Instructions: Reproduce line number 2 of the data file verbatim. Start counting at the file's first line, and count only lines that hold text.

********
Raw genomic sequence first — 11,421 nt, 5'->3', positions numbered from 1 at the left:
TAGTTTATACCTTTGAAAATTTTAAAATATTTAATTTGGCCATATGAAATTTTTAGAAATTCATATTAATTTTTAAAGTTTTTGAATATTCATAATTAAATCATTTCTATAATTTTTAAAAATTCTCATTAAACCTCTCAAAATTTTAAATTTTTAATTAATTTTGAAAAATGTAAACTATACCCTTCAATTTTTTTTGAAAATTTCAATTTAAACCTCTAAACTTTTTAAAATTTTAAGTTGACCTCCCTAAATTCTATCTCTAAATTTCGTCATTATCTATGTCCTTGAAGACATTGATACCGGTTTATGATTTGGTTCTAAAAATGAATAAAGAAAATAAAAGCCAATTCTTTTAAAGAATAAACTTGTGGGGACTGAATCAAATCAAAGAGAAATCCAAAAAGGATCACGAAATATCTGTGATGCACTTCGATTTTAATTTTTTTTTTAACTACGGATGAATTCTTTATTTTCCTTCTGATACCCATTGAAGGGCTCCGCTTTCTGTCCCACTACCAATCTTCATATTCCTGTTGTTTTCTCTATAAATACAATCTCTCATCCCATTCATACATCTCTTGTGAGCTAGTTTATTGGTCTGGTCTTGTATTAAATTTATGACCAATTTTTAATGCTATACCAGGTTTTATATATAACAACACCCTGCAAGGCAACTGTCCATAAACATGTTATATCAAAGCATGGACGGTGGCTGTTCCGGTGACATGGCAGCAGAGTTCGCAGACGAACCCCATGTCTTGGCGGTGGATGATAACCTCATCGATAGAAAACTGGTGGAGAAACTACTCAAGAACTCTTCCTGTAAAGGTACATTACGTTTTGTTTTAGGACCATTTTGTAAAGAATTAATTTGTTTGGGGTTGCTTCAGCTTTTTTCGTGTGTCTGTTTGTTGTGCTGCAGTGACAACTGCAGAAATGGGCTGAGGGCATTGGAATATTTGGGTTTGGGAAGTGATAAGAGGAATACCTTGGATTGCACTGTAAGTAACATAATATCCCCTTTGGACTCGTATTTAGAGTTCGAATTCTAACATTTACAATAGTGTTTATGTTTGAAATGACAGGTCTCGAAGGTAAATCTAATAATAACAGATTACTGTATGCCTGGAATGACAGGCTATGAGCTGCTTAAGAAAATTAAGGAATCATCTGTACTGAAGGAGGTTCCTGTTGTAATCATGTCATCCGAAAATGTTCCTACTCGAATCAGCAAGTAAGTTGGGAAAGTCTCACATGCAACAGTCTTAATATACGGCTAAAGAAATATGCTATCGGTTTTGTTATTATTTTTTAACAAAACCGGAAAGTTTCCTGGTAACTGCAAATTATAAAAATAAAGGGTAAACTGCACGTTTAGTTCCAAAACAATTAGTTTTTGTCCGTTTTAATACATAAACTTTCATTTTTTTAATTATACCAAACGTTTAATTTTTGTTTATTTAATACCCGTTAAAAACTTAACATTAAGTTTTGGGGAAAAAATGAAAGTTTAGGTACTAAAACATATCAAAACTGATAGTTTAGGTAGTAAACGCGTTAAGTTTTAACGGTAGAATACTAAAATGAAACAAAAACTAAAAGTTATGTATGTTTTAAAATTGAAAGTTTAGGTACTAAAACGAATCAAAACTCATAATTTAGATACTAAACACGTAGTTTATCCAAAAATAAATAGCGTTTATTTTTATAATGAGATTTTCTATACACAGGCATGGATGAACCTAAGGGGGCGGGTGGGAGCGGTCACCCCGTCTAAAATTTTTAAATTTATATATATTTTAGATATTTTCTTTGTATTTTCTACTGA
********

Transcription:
TAGTTTATACCTTTGAAAATTTTAAAATATTTAATTTGGCCATATGAAATTTTTAGAAATTCATATTAATTTTTAAAGTTTTTGAATATTCATAATTAAATCATTTCTATAATTTTTAAAAATTCTCATTAAACCTCTCAAAATTTTAAATTTTTAATTAATTTTGAAAAATGTAAACTATACCCTTCAATTTTTTTTGAAAATTTCAATTTAAACCTCTAAACTTTTTAAAATTTTAAGTTGACCTCCCTAAATTCTATCTCTAAATTTCGTCATTATCTATGTCCTTGAAGACATTGATACCGGTTTATGATTTGGTTCTAAAAATGAATAAAGAAAATAAAAGCCAATTCTTTTAAAGAATAAACTTGTGGGGACTGAATCAAATCAAAGAGAAATCCAAAAAGGATCACGAAATATCTGTGATGCACTTCGATTTTAATTTTTTTTTTAACTACGGATGAATTCTTTATTTTCCTTCTGATACCCATTGAAGGGCTCCGCTTTCTGTCCCACTACCAATCTTCATATTCCTGTTGTTTTCTCTATAAATACAATCTCTCATCCCATTCATACATCTCTTGTGAGCTAGTTTATTGGTCTGGTCTTGTATTAAATTTATGACCAATTTTTAATGCTATACCAGGTTTTATATATAACAACACCCTGCAAGGCAACTGTCCATAAACATGTTATATCAAAGCATGGACGGTGGCTGTTCCGGTGACATGGCAGCAGAGTTCGCAGACGAACCCCATGTCTTGGCGGTGGATGATAACCTCATCGATAGAAAACTGGTGGAGAAACTACTCAAGAACTCTTCCTGTAAAGGTACATTACGTTTTGTTTTAGGACCATTTTGTAAAGAATTAATTTGTTTGGGGTTGCTTCAGCTTTTTTCGTGTGTCTGTTTGTTGTGCTGCAGTGACAACTGCAGAAATGGGCTGAGGGCATTGGAATATTTGGGTTTGGGAAGTGATAAGAGGAATACCTTGGATTGCACTGTAAGTAACATAATATCCCCTTTGGACTCGTATTTAGAGTTCGAATTCTAACATTTACAATAGTGTTTATGTTTGAAATGACAGGTCTCGAAGGTAAATCTAATAATAACAGATTACTGTATGCCTGGAATGACAGGCTATGAGCTGCTTAAGAAAATTAAGGAATCATCTGTACTGAAGGAGGTTCCTGTTGTAATCATGTCATCCGAAAATGTTCCTACTCGAATCAGCAAGTAAGTTGGGAAAGTCTCACATGCAACAGTCTTAATATACGGCTAAAGAAATATGCTATCGGTTTTGTTATTATTTTTTAACAAAACCGGAAAGTTTCCTGGTAACTGCAAATTATAAAAATAAAGGGTAAACTGCACGTTTAGTTCCAAAACAATTAGTTTTTGTCCGTTTTAATACATAAACTTTCATTTTTTTAATTATACCAAACGTTTAATTTTTGTTTATTTAATACCCGTTAAAAACTTAACATTAAGTTTTGGGGAAAAAATGAAAGTTTAGGTACTAAAACATATCAAAACTGATAGTTTAGGTAGTAAACGCGTTAAGTTTTAACGGTAGAATACTAAAATGAAACAAAAACTAAAAGTTATGTATGTTTTAAAATTGAAAGTTTAGGTACTAAAACGAATCAAAACTCATAATTTAGATACTAAACACGTAGTTTATCCAAAAATAAATAGCGTTTATTTTTATAATGAGATTTTCTATACACAGGCATGGATGAACCTAAGGGGGCGGGTGGGAGCGGTCACCCCGTCTAAAATTTTTAAATTTATATATATTTTAGATATTTTCTTTGTATTTTCTACTGA